Remake have also been critical of the scheme, arguing that “Lost Stock’s product isn’t lost - it’s salvaged from brands’ stolen labour”. Though they recognise Lost Stock’s innovative emergency approach, this doesn’t necessarily alleviate the plight of those affected, at least in the long term. Lost Stock are essentially a middleman who aren’t directly responsible for the welfare of garment workers. Struggling suppliers, therefore, would have had no choice but to sell their items at a loss, suggesting that workers will still be underpaid for their labour. When questioned if they would continue to support garment workers after the pandemic, Lost Stock informed me that “as long as there is demand and stock available we aim to continue with Lost Stock and we hope to play our part in evolving and improving the supply chain long after the pandemic is over".

Such promises, however, will always fall short as long as those responsible aren’t held accountable for the crisis. For many, the decision to cut out the original garment labels was akin to letting brands off the hook. Lost Stock have defended this decision on legal grounds, stating that they “can’t specify which brands these products were originally destined for as (a) it’s illegal for us to promote and sell garments with another brand labelling in the UK, (b) the factories we are buying from have agreements in place with the retailers to de-label all items before passing them onto us and (c) longer-term factories need to maintain and build their relationships with retailers as they will most likely be working with them again in the future”.

There are no legal obligations, however, underpinning Lost Stock’s refusal to name and shame. This isn’t all that surprising; it would prove a poor marketing move for Mallzee to criticise brands they have partnered with. Though the profit margins are small, Mallzee have capitalised on a crisis and will, no doubt, benefit from the publicity. Who knows, maybe they would have gained more capital or praise had they used their commercial leverage to force those responsible to pay up. Lost Stock certainly captured the somewhat unprecedented attention and generosity of the average shopper but they have failed to educate them or inspire collective action. Sadly, there is no quick fix to this humanitarian crisis and a cheap bag of clothes isn’t going to change that.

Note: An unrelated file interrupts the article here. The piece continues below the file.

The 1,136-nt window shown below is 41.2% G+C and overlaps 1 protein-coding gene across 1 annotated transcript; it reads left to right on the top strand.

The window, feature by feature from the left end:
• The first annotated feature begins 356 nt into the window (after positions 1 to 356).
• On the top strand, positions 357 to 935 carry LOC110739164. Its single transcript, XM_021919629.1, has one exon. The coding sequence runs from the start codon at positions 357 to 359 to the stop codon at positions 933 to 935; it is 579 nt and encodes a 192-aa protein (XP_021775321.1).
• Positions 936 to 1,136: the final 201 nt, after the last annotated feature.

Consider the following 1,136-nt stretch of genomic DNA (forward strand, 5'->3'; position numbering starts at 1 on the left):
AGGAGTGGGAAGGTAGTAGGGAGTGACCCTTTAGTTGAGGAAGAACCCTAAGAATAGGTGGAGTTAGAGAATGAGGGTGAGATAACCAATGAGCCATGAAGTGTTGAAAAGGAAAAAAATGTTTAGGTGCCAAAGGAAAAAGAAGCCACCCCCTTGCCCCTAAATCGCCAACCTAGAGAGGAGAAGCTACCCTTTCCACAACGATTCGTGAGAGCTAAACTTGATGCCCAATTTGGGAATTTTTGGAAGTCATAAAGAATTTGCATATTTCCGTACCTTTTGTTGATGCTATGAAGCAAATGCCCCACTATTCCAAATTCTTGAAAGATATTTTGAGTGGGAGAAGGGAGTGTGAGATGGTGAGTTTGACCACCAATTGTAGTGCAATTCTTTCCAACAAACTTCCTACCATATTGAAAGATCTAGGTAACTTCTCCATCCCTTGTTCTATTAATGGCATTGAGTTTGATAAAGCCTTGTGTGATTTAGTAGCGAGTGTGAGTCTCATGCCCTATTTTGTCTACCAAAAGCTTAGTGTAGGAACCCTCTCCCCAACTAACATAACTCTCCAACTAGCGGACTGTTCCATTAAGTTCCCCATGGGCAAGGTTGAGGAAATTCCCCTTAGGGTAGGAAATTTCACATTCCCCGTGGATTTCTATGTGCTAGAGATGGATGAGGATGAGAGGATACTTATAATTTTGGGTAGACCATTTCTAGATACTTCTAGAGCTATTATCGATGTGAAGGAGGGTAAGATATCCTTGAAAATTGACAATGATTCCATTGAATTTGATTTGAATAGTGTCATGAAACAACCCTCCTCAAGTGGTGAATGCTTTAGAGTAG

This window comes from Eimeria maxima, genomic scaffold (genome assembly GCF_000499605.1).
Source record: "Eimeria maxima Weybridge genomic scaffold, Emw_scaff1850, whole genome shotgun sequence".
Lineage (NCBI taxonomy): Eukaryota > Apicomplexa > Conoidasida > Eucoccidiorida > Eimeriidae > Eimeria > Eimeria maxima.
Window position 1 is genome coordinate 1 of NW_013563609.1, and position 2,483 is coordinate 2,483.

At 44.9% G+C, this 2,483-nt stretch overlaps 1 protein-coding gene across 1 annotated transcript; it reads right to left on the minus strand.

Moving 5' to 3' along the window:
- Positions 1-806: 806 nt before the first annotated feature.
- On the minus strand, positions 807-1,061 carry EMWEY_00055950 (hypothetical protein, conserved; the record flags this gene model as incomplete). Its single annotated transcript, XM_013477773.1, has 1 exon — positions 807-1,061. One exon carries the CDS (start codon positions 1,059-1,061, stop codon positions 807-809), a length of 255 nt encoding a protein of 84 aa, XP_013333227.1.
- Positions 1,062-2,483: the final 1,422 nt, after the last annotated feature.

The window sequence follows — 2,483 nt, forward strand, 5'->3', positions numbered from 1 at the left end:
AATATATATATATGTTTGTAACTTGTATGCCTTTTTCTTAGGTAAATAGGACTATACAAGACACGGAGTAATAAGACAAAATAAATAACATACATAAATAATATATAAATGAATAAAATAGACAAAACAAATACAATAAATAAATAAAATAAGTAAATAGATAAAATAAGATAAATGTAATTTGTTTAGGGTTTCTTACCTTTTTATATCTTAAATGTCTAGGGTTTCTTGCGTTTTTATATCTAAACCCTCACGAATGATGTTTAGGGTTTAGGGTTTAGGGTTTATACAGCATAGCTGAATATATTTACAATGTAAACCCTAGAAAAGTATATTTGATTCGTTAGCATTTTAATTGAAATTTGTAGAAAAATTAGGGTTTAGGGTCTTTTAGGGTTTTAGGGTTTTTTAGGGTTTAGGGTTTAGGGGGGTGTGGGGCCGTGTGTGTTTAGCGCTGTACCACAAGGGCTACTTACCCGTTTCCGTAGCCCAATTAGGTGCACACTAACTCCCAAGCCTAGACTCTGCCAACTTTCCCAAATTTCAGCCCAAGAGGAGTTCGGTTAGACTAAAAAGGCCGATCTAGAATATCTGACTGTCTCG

In other news…

#IWantToSeeNyome. Instagram has repeatedly come under fire for censoring Black plus-sized women. The platforms racial bias was recently evidenced by the widespread removal of this beautiful image of plus-sized model, Nyome Nicholas-Williams, as photographed by Alexandra Cameron. The image allegedly violated Instagram’s nudity guidelines, despite thinner, “more socially acceptable” white models being able to freely post in a similar state of undress. In response, activist Gina Martin started #IWantToSeeNyome, while Instagram was flooded with Nyome’s portrait and over 10,000 people signed this petition. The movement quickly grabbed Instagram’s attention who have since started to review its semi-nudity policy, though the issue is far from over.

That Inside Missguided doc was, well, pretty misguided. Despite its promising title, viewers were offered a very limited glimpse inside Missguided’s supply chain in a PR-friendly documentary that is riddled with fatphobia, faux empowerment and white feminism. After binge-watching the show, I wrote this scathing review for Fashion Roundtable, mirroring the views of Sophie Benson, Lucy Siegle and Emily Baker. Add to that the chorus of Twitter users who caused quite an uproar live tweeting their reactions and a petition asking Channel 4 to stop glamourising fast fashion. The backlash may have triggered Missguided’s recent - and welcomed - decision to sign the Transparency Pledge. To risk sounding like a broken record, transparency is a crucial first step but it’s not a guarantee of ethical or sustainable practice. Though I do hope the news prompts Missguided’s rivals to follow suit.